Questions for manufacturers, property owners, and property purchasers include:
If remediation is required, a number of established options to remove PFAS from contaminated soil and groundwater are available, including activated carbon, ion exchange or high-pressure membrane systems. On-site treatment options, including the management of reject streams where applicable, are also available.
Do You Need Help?
Need assistance with PFAS or have an idea that you would like to discuss? Contact firstname.lastname@example.org for more information.
Use these resources to explore more about PFAS each is linked to helpful articles and information.
SCS Engineers welcomes Mark Pearson, P.E, to the firm’s environmental engineering practice. As a Project Director, he and his team will provide water and wastewater engineering and consulting to public and private entities in the region and the U.S. from SCS’s Overland Park office.
Mark brings decades of expertise in environmental engineering, with an emphasis on wastewater design for water treatment plants, wells, pumping stations, and including sewers and waterlines. His experience includes project management through facility planning, design, and construction phases; a good fit for SCS’s comprehensive solutions.
A Professional Engineer licensed in three states, he supports clients with the design, construction, and implementation of environmental treatment systems for water and wastewater plants and post-industrial use, reuse, and the disposal of liquids. Mark helps support industries and landfills facing increasing regulatory policies, higher standards required by water treatment plants, and the rising costs associated with protecting water supplies.
Mark has worked on a wide range of projects around the world and in the United States. He is a certified Envision Sustainability Professional (ENV SP) and a member of the National Council of Examiners for Engineering and Surveying (NCEES). He earned his bachelor’s degree in civil engineering from the Missouri University of Science and Technology, and his master’s degree in environmental engineering from California State University-Long Beach.
“Mark’s expertise and knowledge enhance SCS’s ability to provide sustainable process treatment design and wastewater solutions to industrial and landfill clients who are responsible for leachate and liquids management, which is a significant operational expense for them,” stated Nathan Hamm, a Vice President of SCS Engineers and Central region lead in the Liquids Management program.
Join SCS Engineers’ professionals at WEFTEC, the Water Environment Federation’s Technical Exhibition and Conference addressing a diverse and comprehensive list of contemporary water and wastewater issues and solutions including:
Collection Systems – Management, operations and maintenance, infrastructure, overflow reduction, wet weather planning, watershed approaches, and regulations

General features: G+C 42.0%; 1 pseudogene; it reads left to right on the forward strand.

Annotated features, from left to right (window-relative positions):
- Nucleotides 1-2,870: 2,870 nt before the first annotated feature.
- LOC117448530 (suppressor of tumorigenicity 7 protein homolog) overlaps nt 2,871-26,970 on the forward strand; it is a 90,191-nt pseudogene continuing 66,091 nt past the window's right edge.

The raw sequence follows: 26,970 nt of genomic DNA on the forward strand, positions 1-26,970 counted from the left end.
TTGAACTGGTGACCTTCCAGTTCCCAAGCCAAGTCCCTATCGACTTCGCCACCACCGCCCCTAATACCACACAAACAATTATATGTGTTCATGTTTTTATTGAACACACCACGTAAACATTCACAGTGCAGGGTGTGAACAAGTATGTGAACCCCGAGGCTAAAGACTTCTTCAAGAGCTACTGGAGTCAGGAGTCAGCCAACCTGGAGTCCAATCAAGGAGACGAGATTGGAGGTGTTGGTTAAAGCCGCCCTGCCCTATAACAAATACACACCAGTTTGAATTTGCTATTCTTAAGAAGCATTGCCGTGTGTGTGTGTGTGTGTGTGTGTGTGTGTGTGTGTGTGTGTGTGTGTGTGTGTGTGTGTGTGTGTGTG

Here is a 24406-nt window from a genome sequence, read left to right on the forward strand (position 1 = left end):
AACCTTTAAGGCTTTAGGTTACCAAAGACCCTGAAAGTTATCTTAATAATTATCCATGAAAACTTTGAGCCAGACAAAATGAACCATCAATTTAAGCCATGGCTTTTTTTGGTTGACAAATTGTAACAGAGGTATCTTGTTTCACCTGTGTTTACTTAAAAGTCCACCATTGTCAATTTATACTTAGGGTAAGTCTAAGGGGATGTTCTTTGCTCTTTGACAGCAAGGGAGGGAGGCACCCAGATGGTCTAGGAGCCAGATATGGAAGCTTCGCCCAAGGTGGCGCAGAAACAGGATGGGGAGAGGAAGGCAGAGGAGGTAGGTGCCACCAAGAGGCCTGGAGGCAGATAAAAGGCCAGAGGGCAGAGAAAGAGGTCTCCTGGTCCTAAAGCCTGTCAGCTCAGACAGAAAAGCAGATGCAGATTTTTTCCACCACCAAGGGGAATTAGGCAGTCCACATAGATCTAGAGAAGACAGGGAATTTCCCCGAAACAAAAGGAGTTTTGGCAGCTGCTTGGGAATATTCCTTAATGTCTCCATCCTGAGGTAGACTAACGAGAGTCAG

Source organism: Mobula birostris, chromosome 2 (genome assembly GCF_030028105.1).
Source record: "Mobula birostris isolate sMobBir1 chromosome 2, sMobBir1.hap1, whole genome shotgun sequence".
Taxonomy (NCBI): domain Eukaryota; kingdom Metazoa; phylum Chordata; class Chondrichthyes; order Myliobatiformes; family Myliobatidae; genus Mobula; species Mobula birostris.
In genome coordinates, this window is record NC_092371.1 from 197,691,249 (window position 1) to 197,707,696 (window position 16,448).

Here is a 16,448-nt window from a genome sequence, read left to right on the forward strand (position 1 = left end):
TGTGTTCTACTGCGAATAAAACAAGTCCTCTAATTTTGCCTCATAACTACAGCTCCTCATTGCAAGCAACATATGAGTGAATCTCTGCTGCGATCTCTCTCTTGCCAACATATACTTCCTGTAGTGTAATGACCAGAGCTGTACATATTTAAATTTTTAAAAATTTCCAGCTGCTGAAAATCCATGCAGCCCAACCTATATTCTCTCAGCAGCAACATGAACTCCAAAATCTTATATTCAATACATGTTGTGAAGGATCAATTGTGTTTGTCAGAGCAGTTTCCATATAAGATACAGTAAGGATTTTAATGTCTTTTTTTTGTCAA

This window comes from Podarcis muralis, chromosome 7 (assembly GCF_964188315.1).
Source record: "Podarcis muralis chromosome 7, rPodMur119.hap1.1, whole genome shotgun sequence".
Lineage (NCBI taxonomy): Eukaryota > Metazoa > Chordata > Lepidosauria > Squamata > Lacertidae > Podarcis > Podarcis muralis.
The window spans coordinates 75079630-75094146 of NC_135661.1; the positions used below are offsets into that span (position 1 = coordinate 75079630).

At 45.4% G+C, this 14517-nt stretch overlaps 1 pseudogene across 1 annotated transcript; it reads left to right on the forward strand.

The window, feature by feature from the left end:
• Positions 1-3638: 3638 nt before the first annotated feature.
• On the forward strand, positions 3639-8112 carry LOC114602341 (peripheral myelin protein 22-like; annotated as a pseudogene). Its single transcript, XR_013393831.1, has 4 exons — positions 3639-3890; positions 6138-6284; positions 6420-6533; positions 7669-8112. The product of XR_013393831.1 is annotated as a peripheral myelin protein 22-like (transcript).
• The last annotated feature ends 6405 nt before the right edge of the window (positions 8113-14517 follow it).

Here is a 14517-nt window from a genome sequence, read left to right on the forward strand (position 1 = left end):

Energy Conservation and Management – Resource recovery, combined heat and power, biogas optimization
Membrane Technologies – Application in wastewater and water reuse, innovations, enhanced performance, regulatory compliance
Plant Operations and Treatment – Innovations, technologies, processes, and proven solutions in water and wastewater treatment; including nutrient removal and odor control
Regulations – CMOM/SSO Rules, TMDL/Watershed Rules, Nutrient Trading, and NPDES Phase II
Research – Leading-edge process applications in water and wastewater treatment and recent developments
Residuals & Biosolids – Incineration, disposal, reuse through land application, research, regulations, politics, and public perception
Stormwater – Treatment, green infrastructure, wet weather management, modeling
Utility Management – Asset Management and financial planning for infrastructure, technology, regulatory compliance, and security; including environmental management systems (EMS)
Water Reuse/Recycling – Research, regulations, emerging technologies, proven processes
Water Quality & Watershed Management – Stormwater, wet weather, and watershed issues
This EREF Summit will bring together practicing engineers, academics, industry professionals, government personnel and policymakers to facilitate discussion and provide various perspectives on the management, issues, and policies related to PFAS.
Per- and polyfluoroalkyl substances (PFAS) are a group of compounds that are man-made and are commonly used in industrial processes and consumer products such as food packaging, fire-fighting foams, metal plating, outdoor gear, popcorn bags, food wrappers, facial moisturizers, mattresses, carpeting, and cookware. Despite the widespread use of PFAS in everyday products, there are still significant knowledge gaps associated with the management of these compounds.
SCS Engineers is a sponsor of this EREF Summit. Liquids Management at SCS Engineers
Understanding the entire range of wastewater management and disposal alternatives can be a daunting task, particularly as increasingly stringent surface water discharge standards take effect or as zero discharge facilities find the management of their waste liquid needs changing over time. Former solutions are no longer options or may be too costly. One alternative that is rapidly gaining traction is deep injection wells.